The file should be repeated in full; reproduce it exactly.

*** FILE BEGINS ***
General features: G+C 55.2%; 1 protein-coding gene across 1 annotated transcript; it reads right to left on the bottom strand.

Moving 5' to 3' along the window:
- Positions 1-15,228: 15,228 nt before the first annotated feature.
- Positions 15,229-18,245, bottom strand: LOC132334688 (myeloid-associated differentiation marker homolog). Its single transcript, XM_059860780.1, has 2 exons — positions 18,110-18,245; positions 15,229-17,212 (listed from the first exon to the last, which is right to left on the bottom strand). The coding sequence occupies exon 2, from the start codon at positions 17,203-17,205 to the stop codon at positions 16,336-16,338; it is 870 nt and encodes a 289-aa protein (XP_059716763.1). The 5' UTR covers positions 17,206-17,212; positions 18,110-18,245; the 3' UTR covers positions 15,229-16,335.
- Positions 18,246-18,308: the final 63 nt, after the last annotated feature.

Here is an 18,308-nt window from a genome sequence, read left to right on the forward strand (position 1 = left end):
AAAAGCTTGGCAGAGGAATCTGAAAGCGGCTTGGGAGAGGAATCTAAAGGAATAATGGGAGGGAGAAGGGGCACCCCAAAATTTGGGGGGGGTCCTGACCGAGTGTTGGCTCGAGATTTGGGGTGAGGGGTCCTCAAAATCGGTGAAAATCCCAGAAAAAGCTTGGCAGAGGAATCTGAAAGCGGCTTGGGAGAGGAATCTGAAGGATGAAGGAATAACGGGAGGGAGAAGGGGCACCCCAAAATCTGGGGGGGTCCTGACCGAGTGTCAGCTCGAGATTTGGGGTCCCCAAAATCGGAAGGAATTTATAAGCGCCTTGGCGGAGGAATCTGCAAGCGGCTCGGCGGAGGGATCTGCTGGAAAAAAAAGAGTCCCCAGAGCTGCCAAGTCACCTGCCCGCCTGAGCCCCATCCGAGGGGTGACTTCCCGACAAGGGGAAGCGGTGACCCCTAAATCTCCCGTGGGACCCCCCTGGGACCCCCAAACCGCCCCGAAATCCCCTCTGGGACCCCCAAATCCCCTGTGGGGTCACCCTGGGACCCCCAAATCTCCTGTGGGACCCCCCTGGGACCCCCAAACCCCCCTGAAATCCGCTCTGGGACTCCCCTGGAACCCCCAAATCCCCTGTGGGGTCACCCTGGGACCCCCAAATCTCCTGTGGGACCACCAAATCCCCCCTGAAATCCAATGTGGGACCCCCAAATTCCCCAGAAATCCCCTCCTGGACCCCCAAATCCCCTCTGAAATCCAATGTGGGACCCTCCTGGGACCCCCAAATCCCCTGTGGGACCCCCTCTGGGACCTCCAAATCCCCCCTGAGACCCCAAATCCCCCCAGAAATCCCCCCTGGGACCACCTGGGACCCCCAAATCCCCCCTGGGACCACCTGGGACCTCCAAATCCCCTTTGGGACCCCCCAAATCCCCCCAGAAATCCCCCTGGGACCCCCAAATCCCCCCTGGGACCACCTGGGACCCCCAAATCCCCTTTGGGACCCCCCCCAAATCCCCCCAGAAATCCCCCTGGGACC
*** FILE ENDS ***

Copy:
General features: G+C 55.2%; 1 protein-coding gene across 1 annotated transcript; it reads right to left on the bottom strand.

Moving 5' to 3' along the window:
- Positions 1-15,228: 15,228 nt before the first annotated feature.
- Positions 15,229-18,245, bottom strand: LOC132334688 (myeloid-associated differentiation marker homolog). Its single transcript, XM_059860780.1, has 2 exons — positions 18,110-18,245; positions 15,229-17,212 (listed from the first exon to the last, which is right to left on the bottom strand). The coding sequence occupies exon 2, from the start codon at positions 17,203-17,205 to the stop codon at positions 16,336-16,338; it is 870 nt and encodes a 289-aa protein (XP_059716763.1). The 5' UTR covers positions 17,206-17,212; positions 18,110-18,245; the 3' UTR covers positions 15,229-16,335.
- Positions 18,246-18,308: the final 63 nt, after the last annotated feature.

Here is an 18,308-nt window from a genome sequence, read left to right on the forward strand (position 1 = left end):
AAAAGCTTGGCAGAGGAATCTGAAAGCGGCTTGGGAGAGGAATCTAAAGGAATAATGGGAGGGAGAAGGGGCACCCCAAAATTTGGGGGGGGTCCTGACCGAGTGTTGGCTCGAGATTTGGGGTGAGGGGTCCTCAAAATCGGTGAAAATCCCAGAAAAAGCTTGGCAGAGGAATCTGAAAGCGGCTTGGGAGAGGAATCTGAAGGATGAAGGAATAACGGGAGGGAGAAGGGGCACCCCAAAATCTGGGGGGGTCCTGACCGAGTGTCAGCTCGAGATTTGGGGTCCCCAAAATCGGAAGGAATTTATAAGCGCCTTGGCGGAGGAATCTGCAAGCGGCTCGGCGGAGGGATCTGCTGGAAAAAAAAGAGTCCCCAGAGCTGCCAAGTCACCTGCCCGCCTGAGCCCCATCCGAGGGGTGACTTCCCGACAAGGGGAAGCGGTGACCCCTAAATCTCCCGTGGGACCCCCCTGGGACCCCCAAACCGCCCCGAAATCCCCTCTGGGACCCCCAAATCCCCTGTGGGGTCACCCTGGGACCCCCAAATCTCCTGTGGGACCCCCCTGGGACCCCCAAACCCCCCTGAAATCCGCTCTGGGACTCCCCTGGAACCCCCAAATCCCCTGTGGGGTCACCCTGGGACCCCCAAATCTCCTGTGGGACCACCAAATCCCCCCTGAAATCCAATGTGGGACCCCCAAATTCCCCAGAAATCCCCTCCTGGACCCCCAAATCCCCTCTGAAATCCAATGTGGGACCCTCCTGGGACCCCCAAATCCCCTGTGGGACCCCCTCTGGGACCTCCAAATCCCCCCTGAGACCCCAAATCCCCCCAGAAATCCCCCCTGGGACCACCTGGGACCCCCAAATCCCCCCTGGGACCACCTGGGACCTCCAAATCCCCTTTGGGACCCCCCAAATCCCCCCAGAAATCCCCCTGGGACCCCCAAATCCCCCCTGGGACCACCTGGGACCCCCAAATCCCCTTTGGGACCCCCCCCAAATCCCCCCAGAAATCCCCCTGGGACC